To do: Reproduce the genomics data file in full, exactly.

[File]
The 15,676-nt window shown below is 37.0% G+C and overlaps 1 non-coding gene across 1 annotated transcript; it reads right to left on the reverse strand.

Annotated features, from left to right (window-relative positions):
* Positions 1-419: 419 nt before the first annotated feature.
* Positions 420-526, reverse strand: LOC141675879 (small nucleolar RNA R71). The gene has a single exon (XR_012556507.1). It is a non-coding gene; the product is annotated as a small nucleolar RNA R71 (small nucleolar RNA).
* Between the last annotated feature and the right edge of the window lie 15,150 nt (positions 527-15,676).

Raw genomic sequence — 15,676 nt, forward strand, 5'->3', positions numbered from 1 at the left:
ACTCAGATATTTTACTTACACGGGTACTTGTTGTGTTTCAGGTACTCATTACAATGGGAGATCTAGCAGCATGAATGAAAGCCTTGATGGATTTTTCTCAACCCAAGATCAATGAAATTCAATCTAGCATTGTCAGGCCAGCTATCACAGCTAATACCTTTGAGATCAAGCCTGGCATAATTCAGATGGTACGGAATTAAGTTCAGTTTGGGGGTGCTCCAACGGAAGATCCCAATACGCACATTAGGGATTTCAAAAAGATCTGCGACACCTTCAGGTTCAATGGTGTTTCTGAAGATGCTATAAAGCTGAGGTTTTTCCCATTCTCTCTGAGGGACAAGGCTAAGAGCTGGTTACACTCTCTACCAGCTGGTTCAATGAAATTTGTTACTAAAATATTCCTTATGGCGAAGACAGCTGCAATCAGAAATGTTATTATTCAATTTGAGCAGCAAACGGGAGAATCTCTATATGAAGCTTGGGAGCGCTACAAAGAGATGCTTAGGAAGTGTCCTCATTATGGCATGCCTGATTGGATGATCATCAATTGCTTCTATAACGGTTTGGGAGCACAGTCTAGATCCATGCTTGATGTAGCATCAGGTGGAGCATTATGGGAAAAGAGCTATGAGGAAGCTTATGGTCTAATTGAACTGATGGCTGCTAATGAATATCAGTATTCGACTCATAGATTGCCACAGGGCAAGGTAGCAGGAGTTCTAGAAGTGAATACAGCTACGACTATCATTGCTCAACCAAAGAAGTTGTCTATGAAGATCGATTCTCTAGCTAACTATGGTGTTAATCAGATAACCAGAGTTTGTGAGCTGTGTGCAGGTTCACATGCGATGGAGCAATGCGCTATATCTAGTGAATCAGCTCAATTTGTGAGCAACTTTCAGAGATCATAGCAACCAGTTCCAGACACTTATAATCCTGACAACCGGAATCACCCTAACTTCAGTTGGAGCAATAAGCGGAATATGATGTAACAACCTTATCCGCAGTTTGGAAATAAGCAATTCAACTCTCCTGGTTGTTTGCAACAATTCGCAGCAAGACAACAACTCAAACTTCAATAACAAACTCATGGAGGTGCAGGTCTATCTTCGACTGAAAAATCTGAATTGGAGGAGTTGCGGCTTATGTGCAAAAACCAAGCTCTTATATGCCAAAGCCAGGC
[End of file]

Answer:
The 15,676-nt window shown below is 37.0% G+C and overlaps 1 non-coding gene across 1 annotated transcript; it reads right to left on the reverse strand.

Annotated features, from left to right (window-relative positions):
* Positions 1-419: 419 nt before the first annotated feature.
* Positions 420-526, reverse strand: LOC141675879 (small nucleolar RNA R71). The gene has a single exon (XR_012556507.1). It is a non-coding gene; the product is annotated as a small nucleolar RNA R71 (small nucleolar RNA).
* Between the last annotated feature and the right edge of the window lie 15,150 nt (positions 527-15,676).

Raw genomic sequence — 15,676 nt, forward strand, 5'->3', positions numbered from 1 at the left:
ACTCAGATATTTTACTTACACGGGTACTTGTTGTGTTTCAGGTACTCATTACAATGGGAGATCTAGCAGCATGAATGAAAGCCTTGATGGATTTTTCTCAACCCAAGATCAATGAAATTCAATCTAGCATTGTCAGGCCAGCTATCACAGCTAATACCTTTGAGATCAAGCCTGGCATAATTCAGATGGTACGGAATTAAGTTCAGTTTGGGGGTGCTCCAACGGAAGATCCCAATACGCACATTAGGGATTTCAAAAAGATCTGCGACACCTTCAGGTTCAATGGTGTTTCTGAAGATGCTATAAAGCTGAGGTTTTTCCCATTCTCTCTGAGGGACAAGGCTAAGAGCTGGTTACACTCTCTACCAGCTGGTTCAATGAAATTTGTTACTAAAATATTCCTTATGGCGAAGACAGCTGCAATCAGAAATGTTATTATTCAATTTGAGCAGCAAACGGGAGAATCTCTATATGAAGCTTGGGAGCGCTACAAAGAGATGCTTAGGAAGTGTCCTCATTATGGCATGCCTGATTGGATGATCATCAATTGCTTCTATAACGGTTTGGGAGCACAGTCTAGATCCATGCTTGATGTAGCATCAGGTGGAGCATTATGGGAAAAGAGCTATGAGGAAGCTTATGGTCTAATTGAACTGATGGCTGCTAATGAATATCAGTATTCGACTCATAGATTGCCACAGGGCAAGGTAGCAGGAGTTCTAGAAGTGAATACAGCTACGACTATCATTGCTCAACCAAAGAAGTTGTCTATGAAGATCGATTCTCTAGCTAACTATGGTGTTAATCAGATAACCAGAGTTTGTGAGCTGTGTGCAGGTTCACATGCGATGGAGCAATGCGCTATATCTAGTGAATCAGCTCAATTTGTGAGCAACTTTCAGAGATCATAGCAACCAGTTCCAGACACTTATAATCCTGACAACCGGAATCACCCTAACTTCAGTTGGAGCAATAAGCGGAATATGATGTAACAACCTTATCCGCAGTTTGGAAATAAGCAATTCAACTCTCCTGGTTGTTTGCAACAATTCGCAGCAAGACAACAACTCAAACTTCAATAACAAACTCATGGAGGTGCAGGTCTATCTTCGACTGAAAAATCTGAATTGGAGGAGTTGCGGCTTATGTGCAAAAACCAAGCTCTTATATGCCAAAGCCAGGC